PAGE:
Some polls in Michigan show Kasich surging. And there is potential for college-educated, upper-income voters in Michigan to unify behind the Ohio governor. Cruz may be too conservative and evangelical for these voters, while Rubio, after his dismal showings in recent primaries, is in danger of appearing to be a candidate with no chance of winning the nomination.
Kasich is well-positioned for a second-place finish in Michigan, but a victory would still be a major upset. Rubio and Cruz are likely to get chunks of the college-educated GOP vote, eating into Kasich's potential support.
Trump Potential Losses: Idaho (32) and Hawaii (19)
Cruz seems to be the strongest candidate in lightly-populated states (Alaska, Maine) and caucuses (Alaska, Maine, Iowa, Kansas). This suggests he has deep support among the most committed Republican activists and a formidable on-the-ground campaign operation.
Hawaii is holding caucuses, and while Idaho has a primary, the contest will still likely have fewer than 100,000 voters.
But Hawaii and Idaho both are demographic outliers in ways that make it difficult to predict the winners. Idaho's population is about 25 percent Mormon, a potential barrier for the Southern Baptist Cruz and therefore an advantage for Trump. There are more Asians (38 percent) than whites (23 percent) in Hawaii.
For Clinton, Potential For Two Blowouts
Mississippi's Democratic electorate is about half African-American. If the pattern from other states continues there, Clinton would carry more than 80 percent of the black vote. Because of that huge deficit among Africans-Americans, Sanders could fall below even 35 percent of the overall vote in Mississippi, continuing his series of resounding defeats to Clinton in the South.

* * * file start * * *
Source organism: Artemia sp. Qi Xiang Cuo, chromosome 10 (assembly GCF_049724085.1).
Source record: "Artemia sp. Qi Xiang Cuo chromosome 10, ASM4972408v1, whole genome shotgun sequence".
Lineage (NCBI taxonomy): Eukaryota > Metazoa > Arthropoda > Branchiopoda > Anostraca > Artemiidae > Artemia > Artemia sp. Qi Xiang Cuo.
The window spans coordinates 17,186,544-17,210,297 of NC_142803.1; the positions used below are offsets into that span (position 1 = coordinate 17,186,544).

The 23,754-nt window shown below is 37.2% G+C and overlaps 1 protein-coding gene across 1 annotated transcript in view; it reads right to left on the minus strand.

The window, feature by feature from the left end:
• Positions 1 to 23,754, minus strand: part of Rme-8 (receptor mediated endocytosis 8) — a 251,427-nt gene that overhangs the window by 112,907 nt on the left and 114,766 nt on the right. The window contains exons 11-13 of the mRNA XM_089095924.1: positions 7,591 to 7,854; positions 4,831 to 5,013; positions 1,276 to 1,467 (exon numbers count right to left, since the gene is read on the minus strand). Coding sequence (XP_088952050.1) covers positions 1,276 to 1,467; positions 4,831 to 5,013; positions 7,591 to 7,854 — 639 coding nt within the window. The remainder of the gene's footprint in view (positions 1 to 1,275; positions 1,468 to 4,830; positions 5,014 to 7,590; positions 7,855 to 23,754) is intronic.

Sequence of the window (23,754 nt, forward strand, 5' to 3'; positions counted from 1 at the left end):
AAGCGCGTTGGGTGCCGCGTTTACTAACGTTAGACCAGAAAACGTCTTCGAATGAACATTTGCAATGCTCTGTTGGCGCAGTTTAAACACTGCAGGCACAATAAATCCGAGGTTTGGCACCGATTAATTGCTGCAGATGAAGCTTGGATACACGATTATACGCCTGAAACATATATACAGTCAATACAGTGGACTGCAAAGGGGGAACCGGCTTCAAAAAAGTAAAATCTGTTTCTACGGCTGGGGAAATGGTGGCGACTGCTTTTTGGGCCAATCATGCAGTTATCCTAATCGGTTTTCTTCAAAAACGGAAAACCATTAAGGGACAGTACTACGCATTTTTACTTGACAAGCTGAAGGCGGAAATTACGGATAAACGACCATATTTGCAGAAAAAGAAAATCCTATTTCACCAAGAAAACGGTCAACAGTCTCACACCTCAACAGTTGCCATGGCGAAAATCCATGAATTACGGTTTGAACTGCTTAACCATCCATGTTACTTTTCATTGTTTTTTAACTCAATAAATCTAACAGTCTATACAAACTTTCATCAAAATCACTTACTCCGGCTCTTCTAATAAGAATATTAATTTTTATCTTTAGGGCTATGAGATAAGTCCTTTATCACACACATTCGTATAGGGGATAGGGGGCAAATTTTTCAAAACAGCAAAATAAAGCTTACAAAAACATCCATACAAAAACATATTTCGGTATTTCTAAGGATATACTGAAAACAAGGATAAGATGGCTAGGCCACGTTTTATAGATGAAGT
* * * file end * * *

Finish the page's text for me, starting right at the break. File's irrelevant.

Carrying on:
The data on Michigan is less clear. In 2008, because of an internal Democratic Party dispute, Clinton competed in the state but Barack Obama did not.
Even without Obama's campaign organizing in the state, 23 percent of the electorate was black in 2008. That number could be higher in Tuesday's primary, a challenge for Sanders.
Michigan will be a revealing contest in the Democratic race. Demographics have predicted many of the early primaries and caucuses, as states with large black populations went to Clinton, while Sanders carried those with very small black populations.
If Michigan's electorate is between 25 and 33 percent black, as expected, that is closer to the median of the Democratic Party overall. And Sanders' core message -- that the American middle class is eroding and that jobs in fields like manufacturing are vital to reversing that trend—is well-suited to states like Michigan and Wisconsin.
Even if Clinton wins the overwhelming majority of the black vote in Michigan, Sanders could carry the state if he gets large margins of the Democrats outside of the Detroit area, which is heavily African-American.
The map of a Sanders win in Michigan would resemble that of Trump in some ways: overwhelming strength in rural areas, minimizing losses around Detroit.
Sanders also needs do well in the Ann Arbor area around the University of Michigan, which has lots of liberals under age 45, the kind of voters who tend to back the Vermont senator.